From Campaign Trails to Ballot Boxes: Unscrambling the Turnout Puzzle in Elections

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Liberia’s election landscape as with many African elections is characterized by a vibrant campaign and electioneering culture with its unique colors and contours. One of the most intriguing aspects of African elections is the relationship between campaign turnout and the eventual voter turnout on election day.

Since the beginning of the official campaign period on 5 August 2023, EISA observers are noting the campaign fervor among big and small political parties, independent candidates, and coalitions. The political scene is characterized by exuberant campaign rallies with an atmosphere filled with the rhythm of drums, the chants of supporters, and the passionate speeches of candidates. Candidates and their supporters are crisscrossing the counties, making promises and connections, hoping to ignite the spark of voter enthusiasm.


❖Electoral candidates have 13 days left to campaign as the electoral laws call for a period of campaign silence to be observed from 8 October 2023.
❖Election Observers have previously recommended that elections should be held during the dry season as a means of encouraging voter turn out and facilitating easier participation in campaign activities.
❖EISA LTOs have covered 114 campaign events since 5 August 2023 with the majority occurring in Lofa and Montserrado.

But does turnout at campaign rallies matter? Campaign turnout often reflects the immediate appeal and charisma of the candidates. Large crowds at rallies are seen as a vote of confidence, but they can be deceiving. Many factors drive people to attend these rallies: curiosity, the promise of free handouts, or as a social gathering for young people. However, the true test of a campaign’s success lies in whether this fervor translates into votes on Election Day.

EISA has noted that in Liberia the journey from campaign fervor to election turnout is likely to be fraught with challenges given the poor road infrastructure, the rainy season and the distance to polling station locations in some counties, especially in rural and farming areas, which can frustrate voters’ efforts to reach the voting precinct to cast their votes. Moreover, despite their initial enthusiasm, election-related violence, intimidation, and perceptions about electoral fraud can keep some voters away from the polls.

Liberia’s 2023 elections feature a total of 46 political parties and a total of 1,030 candidates. This abundance of choice is not convincing as the electorate consistently encounters the campaign messages of a select few aspirants. In the 2023 Presidential race, a total of 20 electoral candidates are contesting but EISA LTOs deployed across the country are reporting that only three campaigns are visibly active nationwide i.e., President George Weah of the Coalition for Democratic Change, Joseph Boakai of the Unity Party and Alexander Cummings of the Collaborating Political Parties (CPP). Therefore, the balance of power remains unchanged, considering that in 2017, the CDC (38,4%) and UP (28,8%) presidential candidates collectively garnered 67,2% of the total presidential votes cast with the rest of the twenty candidates sharing the remaining 32.8%. It will take more for contesting parties and candidates to gather real support at the ballots as previous statistics convey that the proliferation of political parties and candidates does not correlate to increased voter turnout and diversity in national and local governing structures.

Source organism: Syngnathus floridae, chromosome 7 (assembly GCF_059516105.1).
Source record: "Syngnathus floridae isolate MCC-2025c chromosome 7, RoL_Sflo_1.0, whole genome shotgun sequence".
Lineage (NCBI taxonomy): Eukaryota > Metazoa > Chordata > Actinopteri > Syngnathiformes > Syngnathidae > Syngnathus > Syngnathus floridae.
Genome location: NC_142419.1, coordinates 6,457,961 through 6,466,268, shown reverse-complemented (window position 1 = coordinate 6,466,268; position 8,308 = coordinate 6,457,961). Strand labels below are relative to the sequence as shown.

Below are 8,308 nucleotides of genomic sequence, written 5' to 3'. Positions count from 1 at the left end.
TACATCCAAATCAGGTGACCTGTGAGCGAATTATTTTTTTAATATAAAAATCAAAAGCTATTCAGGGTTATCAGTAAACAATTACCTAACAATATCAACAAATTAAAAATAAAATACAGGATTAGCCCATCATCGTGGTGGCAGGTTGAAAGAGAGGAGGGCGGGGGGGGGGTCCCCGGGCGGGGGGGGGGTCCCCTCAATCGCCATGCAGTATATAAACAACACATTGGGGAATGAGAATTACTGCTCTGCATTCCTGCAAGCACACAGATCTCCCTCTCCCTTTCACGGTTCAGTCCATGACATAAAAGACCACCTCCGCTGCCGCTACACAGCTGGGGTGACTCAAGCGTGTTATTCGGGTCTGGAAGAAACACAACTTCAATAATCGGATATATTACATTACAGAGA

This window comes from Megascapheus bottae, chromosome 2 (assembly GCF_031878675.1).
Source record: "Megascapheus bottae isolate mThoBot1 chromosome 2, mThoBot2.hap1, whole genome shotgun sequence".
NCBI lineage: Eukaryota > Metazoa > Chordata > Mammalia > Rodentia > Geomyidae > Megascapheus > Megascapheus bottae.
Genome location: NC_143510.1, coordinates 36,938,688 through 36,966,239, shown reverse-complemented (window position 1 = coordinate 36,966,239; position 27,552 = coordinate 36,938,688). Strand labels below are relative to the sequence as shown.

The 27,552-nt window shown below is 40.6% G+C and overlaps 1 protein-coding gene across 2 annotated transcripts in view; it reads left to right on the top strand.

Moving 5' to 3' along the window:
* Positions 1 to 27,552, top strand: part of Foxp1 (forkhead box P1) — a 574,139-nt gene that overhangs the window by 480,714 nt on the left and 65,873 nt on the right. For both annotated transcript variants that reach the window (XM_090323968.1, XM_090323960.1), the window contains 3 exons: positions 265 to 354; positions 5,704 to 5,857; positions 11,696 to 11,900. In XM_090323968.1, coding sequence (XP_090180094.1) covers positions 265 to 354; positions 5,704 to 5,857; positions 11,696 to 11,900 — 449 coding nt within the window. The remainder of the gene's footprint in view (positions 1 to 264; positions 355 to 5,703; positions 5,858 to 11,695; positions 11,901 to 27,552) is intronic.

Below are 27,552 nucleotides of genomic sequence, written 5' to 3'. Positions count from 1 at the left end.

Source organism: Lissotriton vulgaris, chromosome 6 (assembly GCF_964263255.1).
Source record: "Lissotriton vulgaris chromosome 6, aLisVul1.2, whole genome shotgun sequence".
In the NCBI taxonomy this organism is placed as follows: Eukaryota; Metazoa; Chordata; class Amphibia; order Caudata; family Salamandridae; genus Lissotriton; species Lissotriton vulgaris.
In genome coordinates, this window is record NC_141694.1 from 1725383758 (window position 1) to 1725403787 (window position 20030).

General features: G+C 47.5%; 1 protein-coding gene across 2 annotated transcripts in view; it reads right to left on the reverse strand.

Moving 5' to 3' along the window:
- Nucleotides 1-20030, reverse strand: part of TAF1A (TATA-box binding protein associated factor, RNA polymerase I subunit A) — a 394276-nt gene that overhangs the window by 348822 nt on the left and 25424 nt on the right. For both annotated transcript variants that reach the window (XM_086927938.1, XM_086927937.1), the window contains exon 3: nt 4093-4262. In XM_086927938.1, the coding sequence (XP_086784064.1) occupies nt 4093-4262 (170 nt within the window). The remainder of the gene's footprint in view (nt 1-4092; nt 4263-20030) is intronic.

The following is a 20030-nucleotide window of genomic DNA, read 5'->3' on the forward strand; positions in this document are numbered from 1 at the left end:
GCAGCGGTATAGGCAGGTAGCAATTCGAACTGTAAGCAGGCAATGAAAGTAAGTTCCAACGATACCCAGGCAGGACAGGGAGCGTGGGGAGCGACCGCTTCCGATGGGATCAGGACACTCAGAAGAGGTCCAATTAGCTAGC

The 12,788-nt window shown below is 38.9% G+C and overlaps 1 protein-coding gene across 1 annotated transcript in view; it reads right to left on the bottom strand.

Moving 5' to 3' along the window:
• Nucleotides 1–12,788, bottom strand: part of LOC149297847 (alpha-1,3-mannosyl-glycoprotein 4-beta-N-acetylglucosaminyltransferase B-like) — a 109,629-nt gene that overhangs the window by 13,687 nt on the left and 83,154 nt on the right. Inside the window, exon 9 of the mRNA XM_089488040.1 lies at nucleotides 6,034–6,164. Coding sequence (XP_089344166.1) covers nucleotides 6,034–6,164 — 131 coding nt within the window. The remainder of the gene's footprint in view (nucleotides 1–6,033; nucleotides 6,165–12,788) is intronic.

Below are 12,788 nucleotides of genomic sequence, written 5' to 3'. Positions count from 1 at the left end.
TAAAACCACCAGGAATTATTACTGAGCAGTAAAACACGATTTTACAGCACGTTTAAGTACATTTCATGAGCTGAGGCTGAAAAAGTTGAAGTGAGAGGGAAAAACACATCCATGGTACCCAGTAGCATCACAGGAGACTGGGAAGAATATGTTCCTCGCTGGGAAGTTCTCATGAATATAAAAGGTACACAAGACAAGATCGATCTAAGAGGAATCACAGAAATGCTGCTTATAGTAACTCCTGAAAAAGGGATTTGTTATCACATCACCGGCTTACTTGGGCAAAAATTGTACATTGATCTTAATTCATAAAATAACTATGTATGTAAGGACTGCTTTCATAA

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Large crowds at rallies are seen as a vote of confidence, but they can be deceiving.

There is, therefore, a clear need for strategies to bridge the gap between campaign turnout and election-day turnout through civic and voter education. The importance of informing citizens about their voting rights and responsibilities becomes key. In this way comprehensive, targeted, and robust civic education outreach helps demystify the electoral process, making it more accessible to all, and emphasizes the importance of every vote.

EISA has observed that the current turnout at campaign events indeed serves as a reflection of the electorate’s initial enthusiasm. However, the journey from these electrifying rallies to the ballot box is paved with challenges, complexities, and nuances. While campaign fervor is an essential aspect of political engagement, the true measure of democracy’s vibrancy lies in ensuring that all citizens, regardless of their background, are empowered to exercise their right to vote on 10 October 2023.

As Liberia continues to strive for more inclusive and transparent electoral processes 20 years after post-conflict, understanding and addressing the dynamics between campaign turnout and election day turnout will remain essential in shaping the future of Liberia’s democracy.

About USAID Support to EISA-IEOM to Liberia: The USAID-funded EISA International Election Observation Mission (EISA-IEOM) Activity seeks to enhance the integrity of the 2023 Liberia Presidential and Legislative elections through the deployment of an independent international election observer mission (EOM) to monitor, assess and report on all phases of the electoral process in accordance with international and regional benchmarks. The IEOM is implemented in close coordination with the financial support of USAID/Liberia and will complement the efforts of other electoral stakeholders.